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Reuters
Sister Taylor and Sister Felder pray together in "Errand of Angels."

Finding a filmmaker who wanted to tell her story made Heidi Johnson pleased.

Seeing the product of the filmmaker's cinematic efforts made her weak.

"When I saw that footage, I was like 'I can't even stand right now,"' Johnson said. "I was stunned by how beautiful it was."

Johnson's experiences as a Mormon missionary in Vienna, Austria, are the basis for the film "Errand of Angels," which opened in theaters Aug. 22. The BYU graduate living with her husband and four children in Virginia said she felt inspired a few years ago to find a way to share her experiences from her mission.

"I always kind of wanted to do something with my mission journals," she said.

But Johnson's educational training is in history and geography, not film, and she had no idea how to go about capturing her message. She said she felt so impressed to pursue making a film, she just knew doors would open.

And then she was introduced to Christian Vuissa, an LDS producer/screenwriter/director who was from the very country where she served her mission.

"Even before I met him I knew a way would be provided," she said. Vuissa is from Austria and also served his mission there. His mission president just happened to be Johnson's father-in-law.

After their introduction, the two began a collaborative effort to transform one woman's experiences into something that could be appreciated by the masses.

What resulted is a 90-minute film highlighting experiences that resonate with not only former missionaries but members throughout The Church of Jesus Christ of Latter-day Saints and beyond, Johnson said.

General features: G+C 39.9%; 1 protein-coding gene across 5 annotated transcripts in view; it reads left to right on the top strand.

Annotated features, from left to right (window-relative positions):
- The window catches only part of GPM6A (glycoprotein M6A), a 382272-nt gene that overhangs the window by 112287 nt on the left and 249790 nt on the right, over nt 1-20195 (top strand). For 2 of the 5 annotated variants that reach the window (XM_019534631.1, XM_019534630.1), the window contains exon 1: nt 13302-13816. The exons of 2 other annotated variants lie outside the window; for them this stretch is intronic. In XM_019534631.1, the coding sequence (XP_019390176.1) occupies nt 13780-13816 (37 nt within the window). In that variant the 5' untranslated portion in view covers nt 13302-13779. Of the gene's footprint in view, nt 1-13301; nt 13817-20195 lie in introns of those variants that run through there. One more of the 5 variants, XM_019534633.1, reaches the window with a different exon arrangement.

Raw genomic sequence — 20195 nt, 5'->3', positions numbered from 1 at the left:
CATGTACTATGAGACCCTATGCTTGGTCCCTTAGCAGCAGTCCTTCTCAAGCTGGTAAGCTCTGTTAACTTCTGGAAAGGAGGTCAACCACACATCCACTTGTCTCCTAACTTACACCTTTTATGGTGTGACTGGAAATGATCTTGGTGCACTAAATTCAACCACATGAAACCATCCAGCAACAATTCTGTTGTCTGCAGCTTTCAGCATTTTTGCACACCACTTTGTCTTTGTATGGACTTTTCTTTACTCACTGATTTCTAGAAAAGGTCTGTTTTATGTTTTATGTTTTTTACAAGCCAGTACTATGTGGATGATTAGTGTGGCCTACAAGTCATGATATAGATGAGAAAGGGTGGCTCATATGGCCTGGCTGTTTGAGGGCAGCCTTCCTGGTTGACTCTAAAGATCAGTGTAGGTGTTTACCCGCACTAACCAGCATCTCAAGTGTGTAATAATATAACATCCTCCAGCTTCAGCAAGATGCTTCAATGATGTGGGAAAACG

"Initially, I just wanted to share experiences with people in my life," she said. But it has turned out to be "so much bigger than that."

Johnson showed an advance copy of the film to her ward's Relief Society, after which she learned just how far-reaching the film might turn out to be.

"I had one woman say that she investigated the church for a really long time and she felt like she could relate with the investigators (in the film)," Johnson said.

Johnson said one of her friends who is a returned missionary said, "This movie made me feel better about myself that I didn't love every part of my mission."

Just as her mission was a growing process, making a film has also proven to be a learning experience. One of the film's antagonists is a seeming bully named Sister Keller. Johnson said she originally based the stories of Sister Keller on specific experiences she had with her own companions, but with Vuissa's input decided that she did some annoying things, too.

"Maybe she's not a villain like you think she is," Johnson said Vuissa told her. "I hope other people kind of get that, too, that you get to resolve things."

Johnson not only worked with Vuissa on the story line of the film, but she also played a part in casting decisions as well as securing funding for the movie, which was shot on location in Austria.

Because of her family obligations, Johnson didn't travel to Austria for the filming but said she felt very much a part of the process and is more than thrilled with the result.

"I really felt that the Lord was helping with this process," she said. "When I saw the final product, it was so much more than I would have settled for."


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